Sunday, June 04, 2006

"...we band of brothers. For he who today that sheds his blood with me shall be my brother, be he n'er so vile..." - Henry V



I will admit that I was cursing at the screen. My girlfriend was working on lesson plans for her upcoming school year (already busy at work), while I sat on her couch and agonized over the first half of the game.

I thought that overconfidence had once again raised its ugly mug and taken over on the Dallas bench. I may have been right about that, but as Doug Collins astutely mentioned during the waning moments of the first half, "If Dallas can get it down to 12 or 10 by halftime, they'll be in a good position." Dallas was down by 12 at the half.

I didn't watch the halftime analysis. Instead, I switched over to 'Friday Night Lights' on one of the Encore channels. I watched the championship game instead for inspiration, and I figured if MOJO could go back out there after being humiliated in the first half, then surely I could turn it back to TNT for the second half of this game. In my mind however, I firmly believed, even when down by 18, that Dallas would find a way to win the game. The great thing is that, I don't believe I was the only one. It was quite evident to me that the Dallas Mavericks believed that they could win as well.

On to the second half...

I was getting small ulcers, or what felt like ulcers over the fact that the Mavs could never break the ten point lead the Suns had. Then...it happened. It went to 8, then 6, then 4, then 2, then it was tied up. Before I knew it, we were up by 4. And we never looked back. We clamped down and played defense. We started hitting our shots and the ball was going through Dirk's hands on the offensive side. Long story short...we were in control, and Phoenix was out of sorts. Where was the Nash magic? Where was the MVPness of it all? It must have wafted away with Phoenix's hopes when time after time they came down the court and came up with nothing. Dallas eventually pulled away until there 4 delicious minutes to ruminate over the fact that after 26 very long and painful years, my hometown team, was going to the NBA Finals. Terry came on big in the second half, as did Howard who once again scored 20 points in a Dallas win (24-0 when that happens). DeSagana Diop was huge tonight early, and Jerry Stackhouse played like the wily and alert veteran that he is and provided huge minutes, rebounds, poise and points tonight as well in key moments of the game.

My brother mentioned that Tim Thomas does not come from a tradition of winning, and for all of his antics in game 5, he was simply not there for them when they needed him late in that game, nor in game 6 at all. Jordan, once again, you were right.

Long known as a doormat, and the stepchildren of a city known primarily for its football team, television show and the Kennedy assasination, the Mavericks are now in rarified air. They finally did what has alluded them for so long, and as a very tired and embattled Mavs fan, man it feels good. In 1988, we were one game away, but during Game 7 at the Forum, Magic and Co., made sure that any Finals hopes that I had as a precocious 13 year old, were wiped away. In 2003, Dirk went down, and Steve Nash and Finley (who oddly aren't with the team anymore, and who the Mavs beat in successive series) couldn't beat the Spurs down near the RiverWalk nor in downtown Dallas.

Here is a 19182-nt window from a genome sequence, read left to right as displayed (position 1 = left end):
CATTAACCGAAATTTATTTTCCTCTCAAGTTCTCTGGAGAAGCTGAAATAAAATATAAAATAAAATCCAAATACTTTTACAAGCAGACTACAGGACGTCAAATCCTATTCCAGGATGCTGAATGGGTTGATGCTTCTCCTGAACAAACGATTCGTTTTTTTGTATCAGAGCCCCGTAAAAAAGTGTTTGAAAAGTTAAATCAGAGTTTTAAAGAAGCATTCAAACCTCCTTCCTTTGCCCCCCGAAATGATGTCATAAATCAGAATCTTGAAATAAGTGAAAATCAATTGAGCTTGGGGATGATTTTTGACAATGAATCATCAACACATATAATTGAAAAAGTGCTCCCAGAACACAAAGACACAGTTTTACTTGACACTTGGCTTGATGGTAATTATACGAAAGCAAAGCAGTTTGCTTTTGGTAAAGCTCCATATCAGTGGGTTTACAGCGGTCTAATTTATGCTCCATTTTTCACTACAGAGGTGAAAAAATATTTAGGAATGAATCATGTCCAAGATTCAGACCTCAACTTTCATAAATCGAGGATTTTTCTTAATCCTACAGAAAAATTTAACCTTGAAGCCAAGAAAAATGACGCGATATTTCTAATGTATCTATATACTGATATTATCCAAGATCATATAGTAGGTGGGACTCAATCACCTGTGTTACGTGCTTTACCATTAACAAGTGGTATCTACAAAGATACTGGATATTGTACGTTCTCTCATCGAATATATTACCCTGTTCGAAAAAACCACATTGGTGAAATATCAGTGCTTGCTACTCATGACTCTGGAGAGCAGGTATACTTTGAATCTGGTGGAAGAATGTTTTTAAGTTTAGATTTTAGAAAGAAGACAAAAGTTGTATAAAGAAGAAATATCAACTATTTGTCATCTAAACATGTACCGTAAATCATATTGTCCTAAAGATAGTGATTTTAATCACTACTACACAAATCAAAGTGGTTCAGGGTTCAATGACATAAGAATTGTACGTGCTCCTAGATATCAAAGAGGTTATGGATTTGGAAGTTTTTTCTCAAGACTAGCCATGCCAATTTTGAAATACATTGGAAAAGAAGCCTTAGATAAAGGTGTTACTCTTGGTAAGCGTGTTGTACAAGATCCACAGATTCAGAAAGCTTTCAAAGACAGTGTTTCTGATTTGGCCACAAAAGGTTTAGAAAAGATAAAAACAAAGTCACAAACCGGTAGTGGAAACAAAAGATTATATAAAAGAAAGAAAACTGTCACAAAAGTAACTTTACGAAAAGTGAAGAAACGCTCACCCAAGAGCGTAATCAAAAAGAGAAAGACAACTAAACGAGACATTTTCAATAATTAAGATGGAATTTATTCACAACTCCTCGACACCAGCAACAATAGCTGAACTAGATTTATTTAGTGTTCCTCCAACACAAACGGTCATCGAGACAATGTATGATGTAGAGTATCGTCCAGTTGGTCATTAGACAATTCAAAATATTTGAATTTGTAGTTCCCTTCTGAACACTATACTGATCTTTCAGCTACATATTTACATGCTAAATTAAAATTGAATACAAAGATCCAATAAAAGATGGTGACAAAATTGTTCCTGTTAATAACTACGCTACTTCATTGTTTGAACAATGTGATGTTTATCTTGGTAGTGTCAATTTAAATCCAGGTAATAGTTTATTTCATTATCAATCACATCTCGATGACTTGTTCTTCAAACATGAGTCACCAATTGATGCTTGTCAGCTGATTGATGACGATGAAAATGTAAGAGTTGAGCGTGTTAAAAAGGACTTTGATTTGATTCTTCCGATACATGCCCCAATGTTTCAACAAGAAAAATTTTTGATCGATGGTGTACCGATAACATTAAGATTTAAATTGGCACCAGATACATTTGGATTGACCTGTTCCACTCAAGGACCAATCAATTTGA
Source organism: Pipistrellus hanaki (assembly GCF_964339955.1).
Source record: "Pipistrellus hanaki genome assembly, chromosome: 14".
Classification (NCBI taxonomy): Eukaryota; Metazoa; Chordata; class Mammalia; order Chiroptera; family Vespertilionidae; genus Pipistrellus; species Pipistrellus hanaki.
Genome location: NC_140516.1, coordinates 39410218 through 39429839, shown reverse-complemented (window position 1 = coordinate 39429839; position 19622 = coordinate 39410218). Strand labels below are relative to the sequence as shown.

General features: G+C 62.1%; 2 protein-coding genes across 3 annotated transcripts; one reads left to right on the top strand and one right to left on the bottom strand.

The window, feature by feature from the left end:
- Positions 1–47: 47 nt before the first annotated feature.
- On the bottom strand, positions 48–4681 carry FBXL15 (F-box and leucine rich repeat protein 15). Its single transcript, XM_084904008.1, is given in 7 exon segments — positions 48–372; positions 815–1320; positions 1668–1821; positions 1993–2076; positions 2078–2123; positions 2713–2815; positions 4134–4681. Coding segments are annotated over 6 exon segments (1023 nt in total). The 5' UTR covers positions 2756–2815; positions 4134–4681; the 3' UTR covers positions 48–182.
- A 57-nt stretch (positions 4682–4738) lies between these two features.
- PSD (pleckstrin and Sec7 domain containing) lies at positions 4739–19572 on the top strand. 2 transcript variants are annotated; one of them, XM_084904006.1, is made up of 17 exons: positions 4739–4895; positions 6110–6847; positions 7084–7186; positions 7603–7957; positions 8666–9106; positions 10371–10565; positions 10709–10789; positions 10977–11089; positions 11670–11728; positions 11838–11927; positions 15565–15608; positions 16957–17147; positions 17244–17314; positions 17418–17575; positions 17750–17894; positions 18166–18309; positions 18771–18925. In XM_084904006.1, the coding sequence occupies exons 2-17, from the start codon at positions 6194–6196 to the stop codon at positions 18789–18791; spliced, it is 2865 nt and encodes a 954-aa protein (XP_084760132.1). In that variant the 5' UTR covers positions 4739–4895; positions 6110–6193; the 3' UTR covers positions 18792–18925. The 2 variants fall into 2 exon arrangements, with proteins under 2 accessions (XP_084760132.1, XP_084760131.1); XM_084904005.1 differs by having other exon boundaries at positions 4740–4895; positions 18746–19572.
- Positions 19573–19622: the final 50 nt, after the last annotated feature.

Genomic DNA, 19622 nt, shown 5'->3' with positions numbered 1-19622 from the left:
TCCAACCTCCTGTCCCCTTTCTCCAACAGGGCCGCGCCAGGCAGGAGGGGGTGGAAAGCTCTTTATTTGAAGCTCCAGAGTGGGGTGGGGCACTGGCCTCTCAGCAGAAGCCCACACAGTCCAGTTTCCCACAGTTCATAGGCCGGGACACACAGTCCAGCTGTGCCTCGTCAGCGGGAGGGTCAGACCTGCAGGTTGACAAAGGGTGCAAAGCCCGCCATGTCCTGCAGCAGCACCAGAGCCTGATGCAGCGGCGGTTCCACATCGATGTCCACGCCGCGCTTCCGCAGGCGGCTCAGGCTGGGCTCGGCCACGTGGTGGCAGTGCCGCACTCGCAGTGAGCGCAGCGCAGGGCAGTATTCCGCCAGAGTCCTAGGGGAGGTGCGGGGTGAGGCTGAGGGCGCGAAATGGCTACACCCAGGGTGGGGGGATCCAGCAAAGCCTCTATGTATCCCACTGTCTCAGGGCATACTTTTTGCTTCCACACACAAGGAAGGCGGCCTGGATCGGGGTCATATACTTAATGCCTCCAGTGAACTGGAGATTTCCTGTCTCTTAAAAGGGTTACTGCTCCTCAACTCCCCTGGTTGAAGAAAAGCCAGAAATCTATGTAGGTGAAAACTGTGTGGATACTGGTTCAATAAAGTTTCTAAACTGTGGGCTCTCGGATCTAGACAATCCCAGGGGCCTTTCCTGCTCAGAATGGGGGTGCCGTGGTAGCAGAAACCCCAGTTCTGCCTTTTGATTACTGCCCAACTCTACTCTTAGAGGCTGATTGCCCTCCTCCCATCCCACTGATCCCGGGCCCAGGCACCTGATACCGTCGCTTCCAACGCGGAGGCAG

I know I've written quite a bit about the Mavs this past season, but my pride in them knows no bounds. This feels as good as the Super Bowl XXVII berth for the Cowboys in 1993. It's new ground though for a town that supported the Mavs through those terrible years during the 1990s. And hopefully, the Mavs who built up the organization; Jay Vincent, Brad Davis, Mark Aguirre, Ro Blackman, Derek Harper, Sam Perkins, Dale Ellis, James Donaldson, Detlef Schrempf, Roy Tarpley, Jason Kidd, Jamal Mashburn, Jim Jackson, Michael Finley, Steve Nash...will know that it couldn't have happened without them. This is as much about the current guys as it is about the guys of the past. This is about a team that not only fights for respect in the league, but in its own hometown. And no more will that be a question, because Dallas loves a winner, and in this edition of the Mavericks, Dallas has a winner again.

And I would be remiss if I didn't mention the historical significance of the fact that the head coach, Avery Johnson, former player and this year's NBA Coach of the Year, is the first African American head coach in the NBA Finals since 1987. The last African American head coach to win the Finals was K.C. Jones in 1986. He coached for a little club called the Boston Celtics, led by a tall shooting forward (eerily reminiscent, huh?) from French Lick, IN named Larry Joe Bird. The historical significance of Avery Johnson's presence in this series should not be overlooked whatsoever.

I think there is another commentary that for all of his greatness and bluster, Coach Don Nelson COULDN'T and DIDN'T get the Mavericks to this place where they are now. Debate me if you want to, but it's true.

Say what you want to about the Mavs, their excitable owner Mark Cuban, and the rabid Dallas fans, but this is such a long time coming, that we are going to enjoy this thing...truly. Right now, the Mavs have won 72 games and have lost 27 this year. I think our chances are pretty good at the next level.

We've already handled the Suns, so it should be no mystery that we're ready for the Heat.

I'm Joe, and that's how I see it.

6 Comments:

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